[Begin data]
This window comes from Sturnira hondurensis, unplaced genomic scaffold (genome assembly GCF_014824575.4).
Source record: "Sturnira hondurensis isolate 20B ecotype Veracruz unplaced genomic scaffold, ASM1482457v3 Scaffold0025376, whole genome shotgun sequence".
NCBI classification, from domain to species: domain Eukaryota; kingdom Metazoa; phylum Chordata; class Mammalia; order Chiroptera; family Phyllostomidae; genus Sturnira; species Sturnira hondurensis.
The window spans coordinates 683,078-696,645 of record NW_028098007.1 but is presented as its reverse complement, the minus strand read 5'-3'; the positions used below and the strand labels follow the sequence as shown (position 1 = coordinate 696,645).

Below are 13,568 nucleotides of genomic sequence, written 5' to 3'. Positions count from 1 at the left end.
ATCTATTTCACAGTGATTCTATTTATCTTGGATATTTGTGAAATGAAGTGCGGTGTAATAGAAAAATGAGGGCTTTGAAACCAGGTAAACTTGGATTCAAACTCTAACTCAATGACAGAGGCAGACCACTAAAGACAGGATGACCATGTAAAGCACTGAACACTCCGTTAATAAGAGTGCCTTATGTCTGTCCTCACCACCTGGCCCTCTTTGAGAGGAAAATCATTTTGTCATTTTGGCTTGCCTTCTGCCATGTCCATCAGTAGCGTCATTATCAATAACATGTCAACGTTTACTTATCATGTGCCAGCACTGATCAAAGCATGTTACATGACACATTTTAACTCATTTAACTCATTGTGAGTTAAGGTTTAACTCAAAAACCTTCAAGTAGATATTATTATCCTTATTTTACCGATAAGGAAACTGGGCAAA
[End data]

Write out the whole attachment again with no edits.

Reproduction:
This window comes from Sturnira hondurensis, unplaced genomic scaffold (genome assembly GCF_014824575.4).
Source record: "Sturnira hondurensis isolate 20B ecotype Veracruz unplaced genomic scaffold, ASM1482457v3 Scaffold0025376, whole genome shotgun sequence".
NCBI classification, from domain to species: domain Eukaryota; kingdom Metazoa; phylum Chordata; class Mammalia; order Chiroptera; family Phyllostomidae; genus Sturnira; species Sturnira hondurensis.
The window spans coordinates 683,078-696,645 of record NW_028098007.1 but is presented as its reverse complement, the minus strand read 5'-3'; the positions used below and the strand labels follow the sequence as shown (position 1 = coordinate 696,645).

Below are 13,568 nucleotides of genomic sequence, written 5' to 3'. Positions count from 1 at the left end.
ATCTATTTCACAGTGATTCTATTTATCTTGGATATTTGTGAAATGAAGTGCGGTGTAATAGAAAAATGAGGGCTTTGAAACCAGGTAAACTTGGATTCAAACTCTAACTCAATGACAGAGGCAGACCACTAAAGACAGGATGACCATGTAAAGCACTGAACACTCCGTTAATAAGAGTGCCTTATGTCTGTCCTCACCACCTGGCCCTCTTTGAGAGGAAAATCATTTTGTCATTTTGGCTTGCCTTCTGCCATGTCCATCAGTAGCGTCATTATCAATAACATGTCAACGTTTACTTATCATGTGCCAGCACTGATCAAAGCATGTTACATGACACATTTTAACTCATTTAACTCATTGTGAGTTAAGGTTTAACTCAAAAACCTTCAAGTAGATATTATTATCCTTATTTTACCGATAAGGAAACTGGGCAAA